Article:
Opening Markets Through Strategic Partnerships: The Alliance Between SAL and Three Lebanese Commercial Banks
The Access to Microfinance and Enhanced Enterprise Niches (AMEEN) linkage described in this case study presents an interesting demonstration of how local commercial banks are able to outsource client mobilization, loan analysis, and follow-up to another organization, while funding the credits themselves. Through this linkage, AMEEN, a for-profit commercial services company in Lebanon, has secured a stable source for on-lending to microenterprises, while the commercial banks are able to enter a new market without the heavy upfront investment requirements in staffing and technologies.
AMEEN essentially provides the upfront service for the loan through its loan officers who market the products, conduct analyses of businesses to be financed, participate in the banks’credit decision making, and ensure prompt repayment of the loan. In exchange, the banks that AMEEN partners with, Jammal Trust Bank, Credit Libanais, and the Lebanese Canadian Bank, generate the loan agreements and disperse the funds, and give AMEEN a fraction of the fees and interest earned on the loans. It is important to note that AMEEN’s survival is solely dependent on it forming partnerships with other institutions (it does not have any independent operations).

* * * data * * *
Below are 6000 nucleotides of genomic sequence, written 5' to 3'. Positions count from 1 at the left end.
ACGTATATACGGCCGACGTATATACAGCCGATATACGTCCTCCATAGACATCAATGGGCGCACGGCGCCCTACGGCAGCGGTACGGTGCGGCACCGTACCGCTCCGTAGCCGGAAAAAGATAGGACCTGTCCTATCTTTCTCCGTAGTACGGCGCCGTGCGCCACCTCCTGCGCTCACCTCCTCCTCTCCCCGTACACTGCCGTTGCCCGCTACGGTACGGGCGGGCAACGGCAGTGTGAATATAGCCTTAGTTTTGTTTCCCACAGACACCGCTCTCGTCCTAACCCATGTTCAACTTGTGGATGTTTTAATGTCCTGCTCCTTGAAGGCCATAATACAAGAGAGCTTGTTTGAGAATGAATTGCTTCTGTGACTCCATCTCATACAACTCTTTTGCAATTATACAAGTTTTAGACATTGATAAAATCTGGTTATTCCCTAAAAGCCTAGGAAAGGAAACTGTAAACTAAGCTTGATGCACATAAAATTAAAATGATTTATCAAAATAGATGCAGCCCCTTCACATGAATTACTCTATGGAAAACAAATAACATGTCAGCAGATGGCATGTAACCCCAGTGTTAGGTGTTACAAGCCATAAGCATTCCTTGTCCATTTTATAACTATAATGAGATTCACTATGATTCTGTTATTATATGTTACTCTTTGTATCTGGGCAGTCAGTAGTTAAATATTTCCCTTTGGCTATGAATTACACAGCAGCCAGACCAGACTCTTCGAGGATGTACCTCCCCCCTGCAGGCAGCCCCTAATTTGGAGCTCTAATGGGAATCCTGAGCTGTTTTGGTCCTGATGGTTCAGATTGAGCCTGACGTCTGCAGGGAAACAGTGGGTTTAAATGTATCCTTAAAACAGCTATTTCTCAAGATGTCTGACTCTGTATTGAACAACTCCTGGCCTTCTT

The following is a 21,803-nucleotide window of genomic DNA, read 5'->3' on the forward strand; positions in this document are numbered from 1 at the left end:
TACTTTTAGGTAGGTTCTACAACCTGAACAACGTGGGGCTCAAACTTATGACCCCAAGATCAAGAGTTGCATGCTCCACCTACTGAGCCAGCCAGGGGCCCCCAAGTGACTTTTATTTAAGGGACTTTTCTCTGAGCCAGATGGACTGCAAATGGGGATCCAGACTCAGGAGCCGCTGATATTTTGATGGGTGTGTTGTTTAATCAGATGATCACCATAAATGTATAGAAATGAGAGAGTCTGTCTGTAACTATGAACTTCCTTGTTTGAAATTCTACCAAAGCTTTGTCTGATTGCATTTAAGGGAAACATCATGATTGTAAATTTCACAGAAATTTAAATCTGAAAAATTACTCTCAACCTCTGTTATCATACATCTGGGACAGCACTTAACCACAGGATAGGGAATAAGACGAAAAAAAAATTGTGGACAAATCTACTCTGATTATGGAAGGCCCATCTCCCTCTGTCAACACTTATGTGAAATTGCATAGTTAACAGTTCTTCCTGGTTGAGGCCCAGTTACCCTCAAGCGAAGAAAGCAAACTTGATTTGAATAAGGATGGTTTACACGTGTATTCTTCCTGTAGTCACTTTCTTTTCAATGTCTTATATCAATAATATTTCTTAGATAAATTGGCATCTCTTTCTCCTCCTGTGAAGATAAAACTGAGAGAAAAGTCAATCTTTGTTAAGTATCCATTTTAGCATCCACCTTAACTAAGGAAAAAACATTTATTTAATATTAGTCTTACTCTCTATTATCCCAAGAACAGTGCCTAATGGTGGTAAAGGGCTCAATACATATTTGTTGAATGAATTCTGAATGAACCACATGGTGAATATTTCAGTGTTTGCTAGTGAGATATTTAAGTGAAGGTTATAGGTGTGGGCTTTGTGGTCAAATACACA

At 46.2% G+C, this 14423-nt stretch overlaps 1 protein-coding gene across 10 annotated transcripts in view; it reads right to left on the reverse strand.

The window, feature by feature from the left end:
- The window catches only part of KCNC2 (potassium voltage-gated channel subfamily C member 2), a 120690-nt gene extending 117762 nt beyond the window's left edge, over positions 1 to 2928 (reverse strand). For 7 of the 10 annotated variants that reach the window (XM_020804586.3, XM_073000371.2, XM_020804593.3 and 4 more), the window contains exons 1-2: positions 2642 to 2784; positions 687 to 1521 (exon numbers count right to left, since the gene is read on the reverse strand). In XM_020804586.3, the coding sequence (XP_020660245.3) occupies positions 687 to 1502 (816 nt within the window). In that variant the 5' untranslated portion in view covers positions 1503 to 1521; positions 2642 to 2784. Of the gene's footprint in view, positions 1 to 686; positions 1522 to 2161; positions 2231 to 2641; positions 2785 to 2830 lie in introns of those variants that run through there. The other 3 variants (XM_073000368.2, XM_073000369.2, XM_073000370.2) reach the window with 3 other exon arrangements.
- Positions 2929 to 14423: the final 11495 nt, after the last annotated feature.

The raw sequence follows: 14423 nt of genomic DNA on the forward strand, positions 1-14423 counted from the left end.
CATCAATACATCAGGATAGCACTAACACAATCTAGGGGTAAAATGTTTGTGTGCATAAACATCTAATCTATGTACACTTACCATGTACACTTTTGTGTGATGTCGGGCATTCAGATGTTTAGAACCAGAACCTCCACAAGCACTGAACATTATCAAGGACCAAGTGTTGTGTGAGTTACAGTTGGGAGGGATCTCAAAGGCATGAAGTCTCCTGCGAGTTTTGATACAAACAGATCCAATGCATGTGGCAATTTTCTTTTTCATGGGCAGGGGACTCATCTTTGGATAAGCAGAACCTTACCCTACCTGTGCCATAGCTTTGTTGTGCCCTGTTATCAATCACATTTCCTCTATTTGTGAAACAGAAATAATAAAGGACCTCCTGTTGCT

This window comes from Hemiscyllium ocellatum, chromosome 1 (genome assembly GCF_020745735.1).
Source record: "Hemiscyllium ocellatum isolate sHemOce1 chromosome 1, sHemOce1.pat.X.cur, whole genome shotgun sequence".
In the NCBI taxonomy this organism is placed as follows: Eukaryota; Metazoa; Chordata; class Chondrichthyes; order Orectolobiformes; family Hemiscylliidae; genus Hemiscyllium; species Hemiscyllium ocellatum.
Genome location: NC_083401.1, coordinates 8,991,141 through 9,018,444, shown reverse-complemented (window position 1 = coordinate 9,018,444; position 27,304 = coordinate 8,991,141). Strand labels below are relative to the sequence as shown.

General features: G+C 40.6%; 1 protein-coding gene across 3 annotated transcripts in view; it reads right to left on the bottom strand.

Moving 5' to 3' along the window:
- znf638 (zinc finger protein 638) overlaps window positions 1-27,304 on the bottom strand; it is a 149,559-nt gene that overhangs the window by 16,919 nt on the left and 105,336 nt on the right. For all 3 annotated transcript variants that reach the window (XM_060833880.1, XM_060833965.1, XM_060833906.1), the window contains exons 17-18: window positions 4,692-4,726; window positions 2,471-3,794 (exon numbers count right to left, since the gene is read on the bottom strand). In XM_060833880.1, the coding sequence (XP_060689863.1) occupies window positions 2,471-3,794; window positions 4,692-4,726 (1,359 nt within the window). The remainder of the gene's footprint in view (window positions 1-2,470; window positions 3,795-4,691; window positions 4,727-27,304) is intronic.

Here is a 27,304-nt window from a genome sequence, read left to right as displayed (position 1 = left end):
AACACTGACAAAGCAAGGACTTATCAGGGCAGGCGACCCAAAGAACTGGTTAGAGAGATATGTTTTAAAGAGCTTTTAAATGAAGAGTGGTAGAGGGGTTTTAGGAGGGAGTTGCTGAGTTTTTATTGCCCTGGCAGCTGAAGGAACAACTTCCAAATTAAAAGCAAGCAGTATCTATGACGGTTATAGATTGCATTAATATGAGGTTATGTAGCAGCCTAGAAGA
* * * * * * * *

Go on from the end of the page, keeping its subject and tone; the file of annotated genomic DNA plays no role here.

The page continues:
Designing a solid yet renegotiable agreement was essential to the success of the partnerships. The agreement between AMEEN and each of the banks specified the loan terms, how risk and funds would be shared, the responsibilities for joint marketing of the products, loan origination and management criteria, targets for lending, portfolio quality and default, compensation for both partners (in terms of interest and fees split), and a non-exclusivity clause which allows AMEEN to engage in microfinance lending with other financial institutions.
However the program continues to face challenges including: misunderstanding by bank staff, adjustments in the compatibility between AMEEN’s and the banks’ management information systems, changes in branch locations in which AMEEN products are offered, and a low client retention rate (about 60%).
The main findings of this study were:
- Bank selection and detailed agreements with each bank partner are essential
- There is a need for clear understanding of bank expectations of the product and sector
- A risk-sharing agreement at the start-up phase is important for gaining bank support
- There should be a goal of increasing value added for the partners and clients
- It is important to differentiate microfinance products from other bank products
- Management information systems adjustments between the two partners need to be planned for
This case study offers insight into structural options available to donors/financial institutions entering the microfinance market and considers the importance of establishing clear guidelines for and expectations of the various parties, benefits, cost implications, and efficiencies gained through the structure. The primary conclusion of the study is that the structure can be replicated under the right conditions and that it is an interesting way for commercial banks to become involved in a sector that, although perceived as risky and lacking profitability potential, can be both profitable and socially rewarding.